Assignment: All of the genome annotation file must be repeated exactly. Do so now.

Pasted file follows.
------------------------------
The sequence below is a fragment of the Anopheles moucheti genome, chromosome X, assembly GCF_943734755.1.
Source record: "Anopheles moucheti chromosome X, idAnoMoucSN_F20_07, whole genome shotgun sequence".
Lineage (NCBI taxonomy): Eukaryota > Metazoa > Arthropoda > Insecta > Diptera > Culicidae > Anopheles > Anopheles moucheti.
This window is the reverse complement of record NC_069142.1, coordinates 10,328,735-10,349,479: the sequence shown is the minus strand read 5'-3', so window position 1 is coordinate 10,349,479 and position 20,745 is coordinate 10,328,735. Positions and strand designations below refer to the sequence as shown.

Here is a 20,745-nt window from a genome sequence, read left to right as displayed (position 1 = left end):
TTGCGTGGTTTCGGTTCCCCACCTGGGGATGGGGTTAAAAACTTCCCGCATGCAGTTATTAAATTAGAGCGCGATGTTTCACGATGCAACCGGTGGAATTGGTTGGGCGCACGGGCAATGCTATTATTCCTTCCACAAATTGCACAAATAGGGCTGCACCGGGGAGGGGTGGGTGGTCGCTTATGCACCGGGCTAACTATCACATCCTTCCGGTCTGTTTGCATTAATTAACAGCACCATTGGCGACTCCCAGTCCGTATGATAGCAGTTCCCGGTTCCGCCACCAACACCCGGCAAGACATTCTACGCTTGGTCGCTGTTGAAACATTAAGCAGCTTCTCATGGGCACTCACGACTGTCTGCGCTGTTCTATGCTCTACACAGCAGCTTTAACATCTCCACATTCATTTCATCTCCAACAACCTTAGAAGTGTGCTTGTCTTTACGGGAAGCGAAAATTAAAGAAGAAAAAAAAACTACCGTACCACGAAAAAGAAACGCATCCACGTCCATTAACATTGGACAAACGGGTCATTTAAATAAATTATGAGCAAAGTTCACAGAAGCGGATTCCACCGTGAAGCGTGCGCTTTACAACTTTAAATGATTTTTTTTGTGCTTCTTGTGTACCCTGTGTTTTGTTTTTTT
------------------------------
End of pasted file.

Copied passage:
The sequence below is a fragment of the Anopheles moucheti genome, chromosome X, assembly GCF_943734755.1.
Source record: "Anopheles moucheti chromosome X, idAnoMoucSN_F20_07, whole genome shotgun sequence".
Lineage (NCBI taxonomy): Eukaryota > Metazoa > Arthropoda > Insecta > Diptera > Culicidae > Anopheles > Anopheles moucheti.
This window is the reverse complement of record NC_069142.1, coordinates 10,328,735-10,349,479: the sequence shown is the minus strand read 5'-3', so window position 1 is coordinate 10,349,479 and position 20,745 is coordinate 10,328,735. Positions and strand designations below refer to the sequence as shown.

Here is a 20,745-nt window from a genome sequence, read left to right as displayed (position 1 = left end):
TTGCGTGGTTTCGGTTCCCCACCTGGGGATGGGGTTAAAAACTTCCCGCATGCAGTTATTAAATTAGAGCGCGATGTTTCACGATGCAACCGGTGGAATTGGTTGGGCGCACGGGCAATGCTATTATTCCTTCCACAAATTGCACAAATAGGGCTGCACCGGGGAGGGGTGGGTGGTCGCTTATGCACCGGGCTAACTATCACATCCTTCCGGTCTGTTTGCATTAATTAACAGCACCATTGGCGACTCCCAGTCCGTATGATAGCAGTTCCCGGTTCCGCCACCAACACCCGGCAAGACATTCTACGCTTGGTCGCTGTTGAAACATTAAGCAGCTTCTCATGGGCACTCACGACTGTCTGCGCTGTTCTATGCTCTACACAGCAGCTTTAACATCTCCACATTCATTTCATCTCCAACAACCTTAGAAGTGTGCTTGTCTTTACGGGAAGCGAAAATTAAAGAAGAAAAAAAAACTACCGTACCACGAAAAAGAAACGCATCCACGTCCATTAACATTGGACAAACGGGTCATTTAAATAAATTATGAGCAAAGTTCACAGAAGCGGATTCCACCGTGAAGCGTGCGCTTTACAACTTTAAATGATTTTTTTTGTGCTTCTTGTGTACCCTGTGTTTTGTTTTTTT